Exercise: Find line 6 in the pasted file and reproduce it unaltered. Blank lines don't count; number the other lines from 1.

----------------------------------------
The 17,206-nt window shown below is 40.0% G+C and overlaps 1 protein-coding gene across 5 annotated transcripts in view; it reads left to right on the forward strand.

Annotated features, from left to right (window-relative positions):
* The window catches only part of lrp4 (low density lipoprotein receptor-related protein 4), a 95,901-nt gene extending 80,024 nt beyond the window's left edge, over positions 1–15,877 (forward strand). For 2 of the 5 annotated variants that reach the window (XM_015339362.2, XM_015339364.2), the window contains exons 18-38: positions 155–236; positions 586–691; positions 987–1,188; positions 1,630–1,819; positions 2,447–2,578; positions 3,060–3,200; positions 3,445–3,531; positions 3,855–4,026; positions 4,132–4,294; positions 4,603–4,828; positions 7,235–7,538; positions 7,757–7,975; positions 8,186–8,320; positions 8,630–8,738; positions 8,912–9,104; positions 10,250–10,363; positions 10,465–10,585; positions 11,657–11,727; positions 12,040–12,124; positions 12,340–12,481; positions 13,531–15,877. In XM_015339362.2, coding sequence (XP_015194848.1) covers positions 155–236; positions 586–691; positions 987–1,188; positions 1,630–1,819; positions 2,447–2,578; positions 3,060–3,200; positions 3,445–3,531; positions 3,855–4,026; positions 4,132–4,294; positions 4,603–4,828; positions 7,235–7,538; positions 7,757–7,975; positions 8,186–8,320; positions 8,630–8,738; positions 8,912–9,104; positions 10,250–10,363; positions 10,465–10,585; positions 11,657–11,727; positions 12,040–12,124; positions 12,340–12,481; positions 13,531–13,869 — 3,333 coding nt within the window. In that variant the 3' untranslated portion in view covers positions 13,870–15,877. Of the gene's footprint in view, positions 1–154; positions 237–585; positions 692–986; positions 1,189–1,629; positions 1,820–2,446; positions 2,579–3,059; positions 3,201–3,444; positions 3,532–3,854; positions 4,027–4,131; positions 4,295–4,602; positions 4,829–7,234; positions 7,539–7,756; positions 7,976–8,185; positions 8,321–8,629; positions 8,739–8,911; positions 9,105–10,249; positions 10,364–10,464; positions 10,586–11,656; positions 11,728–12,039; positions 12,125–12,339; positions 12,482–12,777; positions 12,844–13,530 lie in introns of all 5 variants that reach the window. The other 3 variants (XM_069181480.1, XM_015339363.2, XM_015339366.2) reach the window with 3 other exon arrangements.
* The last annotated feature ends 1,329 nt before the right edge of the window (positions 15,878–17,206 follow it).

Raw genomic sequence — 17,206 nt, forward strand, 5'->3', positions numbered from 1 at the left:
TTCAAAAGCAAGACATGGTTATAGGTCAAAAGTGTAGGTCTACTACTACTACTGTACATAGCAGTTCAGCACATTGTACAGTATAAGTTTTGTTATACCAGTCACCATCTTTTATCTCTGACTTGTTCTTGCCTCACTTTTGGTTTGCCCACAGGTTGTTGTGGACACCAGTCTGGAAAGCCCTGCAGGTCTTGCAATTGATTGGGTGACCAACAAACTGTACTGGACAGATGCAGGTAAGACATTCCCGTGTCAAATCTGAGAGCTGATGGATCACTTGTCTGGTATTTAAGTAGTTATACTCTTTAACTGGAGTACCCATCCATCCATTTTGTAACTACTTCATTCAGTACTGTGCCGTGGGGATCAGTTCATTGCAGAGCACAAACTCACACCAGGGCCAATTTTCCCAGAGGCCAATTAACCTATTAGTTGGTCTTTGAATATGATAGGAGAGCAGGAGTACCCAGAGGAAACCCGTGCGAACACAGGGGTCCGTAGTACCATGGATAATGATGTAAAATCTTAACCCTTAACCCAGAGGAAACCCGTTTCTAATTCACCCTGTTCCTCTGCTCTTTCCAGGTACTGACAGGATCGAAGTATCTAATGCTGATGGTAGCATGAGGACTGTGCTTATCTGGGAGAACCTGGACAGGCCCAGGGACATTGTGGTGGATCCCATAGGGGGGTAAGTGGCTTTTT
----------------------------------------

TTCAAAAGCAAGACATGGTTATAGGTCAAAAGTGTAGGTCTACTACTACTACTGTACATAGCAGTTCAGCACATTGTACAGTATAAGTTTTGTTATACCAGTCACCATCTTTTATCTCTGACTTGTTCTTGCCTCACTTTTGGTTTGCCCACAGGTTGTTGTGGACACCAGTCTGGAAAGCCCTGCAGGTCTTGCAATTGATTGGGTGACCAACAAACTGTACTGGACAGATGCAGGTAAGACATTCCCGTGTCAAATCTGAGAGCTGATGGATCACTTGTCTGGTATTTAAGTAGTTATACTCTTTAACTGGAGTACCCATCCATCCATTTTGTAACTACTTCATTCAGTACTGTGCCGTGGGGATCAGTTCATTGCAGAGCACAAACTCACACCAGGGCCAATTTTCCCAGAGGCCAATTAACCTATTAGTTGGTCTTTGAATATGATAGGAGAGCAGGAGTACCCAGAGGAAACCCGTGCGAACACAGGGGTCCGTAGTACCATGGATAATGATGTAAAATCTTAACCCTTAACCCAGAGGAAACCCGTTTCTAATTCACCCTGTTCCTCTGCTCTTTCCAGGTACTGACAGGATCGAAGTATCTAATGCTGATGGTAGCATGAGGACTGTGCTTATCTGGGAGAACCTGGACAGGCCCAGGGACATTGTGGTGGATCCCATAGGGGGGTAAGTGGCTTTTT